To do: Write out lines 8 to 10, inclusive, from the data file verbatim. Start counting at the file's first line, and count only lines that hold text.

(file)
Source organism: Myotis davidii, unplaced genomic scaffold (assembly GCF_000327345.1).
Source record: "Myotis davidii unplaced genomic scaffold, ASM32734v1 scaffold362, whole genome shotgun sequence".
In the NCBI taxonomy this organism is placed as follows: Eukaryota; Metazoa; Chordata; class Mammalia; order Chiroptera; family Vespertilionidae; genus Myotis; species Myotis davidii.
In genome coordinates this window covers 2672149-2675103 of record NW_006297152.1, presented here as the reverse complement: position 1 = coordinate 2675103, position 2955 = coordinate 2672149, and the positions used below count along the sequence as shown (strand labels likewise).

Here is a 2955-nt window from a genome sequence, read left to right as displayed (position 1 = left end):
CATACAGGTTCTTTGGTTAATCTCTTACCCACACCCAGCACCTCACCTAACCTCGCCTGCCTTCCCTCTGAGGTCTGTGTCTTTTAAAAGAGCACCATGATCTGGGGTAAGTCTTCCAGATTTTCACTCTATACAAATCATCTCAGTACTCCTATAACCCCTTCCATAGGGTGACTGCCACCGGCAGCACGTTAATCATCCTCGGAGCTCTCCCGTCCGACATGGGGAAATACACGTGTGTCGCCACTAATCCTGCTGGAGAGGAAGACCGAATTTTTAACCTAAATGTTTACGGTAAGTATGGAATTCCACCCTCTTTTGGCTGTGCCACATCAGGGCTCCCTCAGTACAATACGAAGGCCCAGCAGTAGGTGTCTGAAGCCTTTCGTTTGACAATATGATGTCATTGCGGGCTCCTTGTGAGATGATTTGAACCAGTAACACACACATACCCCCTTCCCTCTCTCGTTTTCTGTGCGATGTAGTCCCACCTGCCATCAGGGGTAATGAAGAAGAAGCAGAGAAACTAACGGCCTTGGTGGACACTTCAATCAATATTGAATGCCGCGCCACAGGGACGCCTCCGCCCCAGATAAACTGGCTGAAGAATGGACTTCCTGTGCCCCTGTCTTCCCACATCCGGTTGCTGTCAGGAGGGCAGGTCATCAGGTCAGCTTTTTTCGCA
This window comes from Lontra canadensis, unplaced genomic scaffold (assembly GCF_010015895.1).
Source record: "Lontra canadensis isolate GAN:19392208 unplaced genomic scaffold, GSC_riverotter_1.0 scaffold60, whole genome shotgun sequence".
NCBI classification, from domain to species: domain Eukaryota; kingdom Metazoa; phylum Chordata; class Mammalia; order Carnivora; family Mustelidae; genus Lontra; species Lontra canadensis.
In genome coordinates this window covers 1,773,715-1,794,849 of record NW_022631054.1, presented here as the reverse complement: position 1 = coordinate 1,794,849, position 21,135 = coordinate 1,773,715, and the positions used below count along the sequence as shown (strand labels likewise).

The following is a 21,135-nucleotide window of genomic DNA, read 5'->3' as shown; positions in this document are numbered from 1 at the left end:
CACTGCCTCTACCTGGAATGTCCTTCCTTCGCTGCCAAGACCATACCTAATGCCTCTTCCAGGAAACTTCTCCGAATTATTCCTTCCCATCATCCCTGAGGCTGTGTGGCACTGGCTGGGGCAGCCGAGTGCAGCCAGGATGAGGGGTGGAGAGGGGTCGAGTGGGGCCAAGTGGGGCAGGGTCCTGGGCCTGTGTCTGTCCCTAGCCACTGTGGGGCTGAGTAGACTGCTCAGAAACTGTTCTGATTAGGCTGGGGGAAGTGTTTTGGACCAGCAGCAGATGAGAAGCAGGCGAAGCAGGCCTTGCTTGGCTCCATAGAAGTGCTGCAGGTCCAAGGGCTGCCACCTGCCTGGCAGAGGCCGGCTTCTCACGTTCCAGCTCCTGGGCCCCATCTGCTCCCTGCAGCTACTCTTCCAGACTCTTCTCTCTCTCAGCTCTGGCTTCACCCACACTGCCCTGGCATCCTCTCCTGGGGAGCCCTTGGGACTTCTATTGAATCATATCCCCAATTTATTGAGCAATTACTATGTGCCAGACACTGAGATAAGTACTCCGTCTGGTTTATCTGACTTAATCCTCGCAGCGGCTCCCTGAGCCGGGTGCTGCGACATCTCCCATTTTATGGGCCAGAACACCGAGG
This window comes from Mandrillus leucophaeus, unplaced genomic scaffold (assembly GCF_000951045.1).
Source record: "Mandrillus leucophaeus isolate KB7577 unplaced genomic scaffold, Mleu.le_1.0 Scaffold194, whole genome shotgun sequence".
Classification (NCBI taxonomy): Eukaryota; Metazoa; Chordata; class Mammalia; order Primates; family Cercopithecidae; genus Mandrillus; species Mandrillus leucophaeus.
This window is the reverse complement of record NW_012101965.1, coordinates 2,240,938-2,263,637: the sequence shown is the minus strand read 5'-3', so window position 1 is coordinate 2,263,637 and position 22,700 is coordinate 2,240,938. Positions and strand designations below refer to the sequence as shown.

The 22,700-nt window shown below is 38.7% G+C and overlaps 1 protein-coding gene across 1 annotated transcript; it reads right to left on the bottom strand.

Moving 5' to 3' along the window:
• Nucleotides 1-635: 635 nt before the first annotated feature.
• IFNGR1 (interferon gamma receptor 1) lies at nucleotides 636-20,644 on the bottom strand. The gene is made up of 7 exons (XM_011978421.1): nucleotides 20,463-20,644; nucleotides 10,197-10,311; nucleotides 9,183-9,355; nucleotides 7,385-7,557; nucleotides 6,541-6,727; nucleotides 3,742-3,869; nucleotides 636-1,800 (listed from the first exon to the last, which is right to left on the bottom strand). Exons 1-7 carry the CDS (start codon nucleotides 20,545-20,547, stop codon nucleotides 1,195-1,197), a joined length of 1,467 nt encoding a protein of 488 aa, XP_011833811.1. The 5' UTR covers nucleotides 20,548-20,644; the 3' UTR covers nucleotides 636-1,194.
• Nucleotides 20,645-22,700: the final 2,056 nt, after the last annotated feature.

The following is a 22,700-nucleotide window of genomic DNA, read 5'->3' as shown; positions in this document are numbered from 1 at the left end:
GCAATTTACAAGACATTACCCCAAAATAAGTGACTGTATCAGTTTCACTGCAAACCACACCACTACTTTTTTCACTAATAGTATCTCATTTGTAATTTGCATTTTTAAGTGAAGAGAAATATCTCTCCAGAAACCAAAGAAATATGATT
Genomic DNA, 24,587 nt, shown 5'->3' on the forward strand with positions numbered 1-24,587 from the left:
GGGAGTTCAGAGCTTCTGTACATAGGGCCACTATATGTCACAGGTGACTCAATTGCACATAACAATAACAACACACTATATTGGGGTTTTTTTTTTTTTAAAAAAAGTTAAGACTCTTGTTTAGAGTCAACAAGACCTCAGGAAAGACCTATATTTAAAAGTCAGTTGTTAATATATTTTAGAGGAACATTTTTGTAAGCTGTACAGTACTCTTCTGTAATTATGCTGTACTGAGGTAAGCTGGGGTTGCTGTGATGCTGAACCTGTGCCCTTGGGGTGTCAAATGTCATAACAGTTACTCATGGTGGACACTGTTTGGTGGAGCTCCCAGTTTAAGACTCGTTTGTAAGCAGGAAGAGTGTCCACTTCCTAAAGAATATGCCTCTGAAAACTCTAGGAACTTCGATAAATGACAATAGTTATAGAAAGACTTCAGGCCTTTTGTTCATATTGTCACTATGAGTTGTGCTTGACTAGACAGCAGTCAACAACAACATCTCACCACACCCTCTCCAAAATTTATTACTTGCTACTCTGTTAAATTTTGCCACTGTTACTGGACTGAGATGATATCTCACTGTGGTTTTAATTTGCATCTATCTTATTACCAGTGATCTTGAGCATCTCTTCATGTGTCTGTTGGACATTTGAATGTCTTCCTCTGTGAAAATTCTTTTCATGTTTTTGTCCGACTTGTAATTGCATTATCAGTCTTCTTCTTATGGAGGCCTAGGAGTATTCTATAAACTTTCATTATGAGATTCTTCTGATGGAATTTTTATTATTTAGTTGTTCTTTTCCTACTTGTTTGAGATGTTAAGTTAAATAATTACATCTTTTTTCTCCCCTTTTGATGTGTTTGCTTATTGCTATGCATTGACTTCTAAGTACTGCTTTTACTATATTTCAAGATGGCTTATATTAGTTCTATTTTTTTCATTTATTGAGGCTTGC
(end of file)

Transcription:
Source record: "Lontra canadensis isolate GAN:19392208 unplaced genomic scaffold, GSC_riverotter_1.0 scaffold60, whole genome shotgun sequence".
NCBI classification, from domain to species: domain Eukaryota; kingdom Metazoa; phylum Chordata; class Mammalia; order Carnivora; family Mustelidae; genus Lontra; species Lontra canadensis.
In genome coordinates this window covers 1,773,715-1,794,849 of record NW_022631054.1, presented here as the reverse complement: position 1 = coordinate 1,794,849, position 21,135 = coordinate 1,773,715, and the positions used below count along the sequence as shown (strand labels likewise).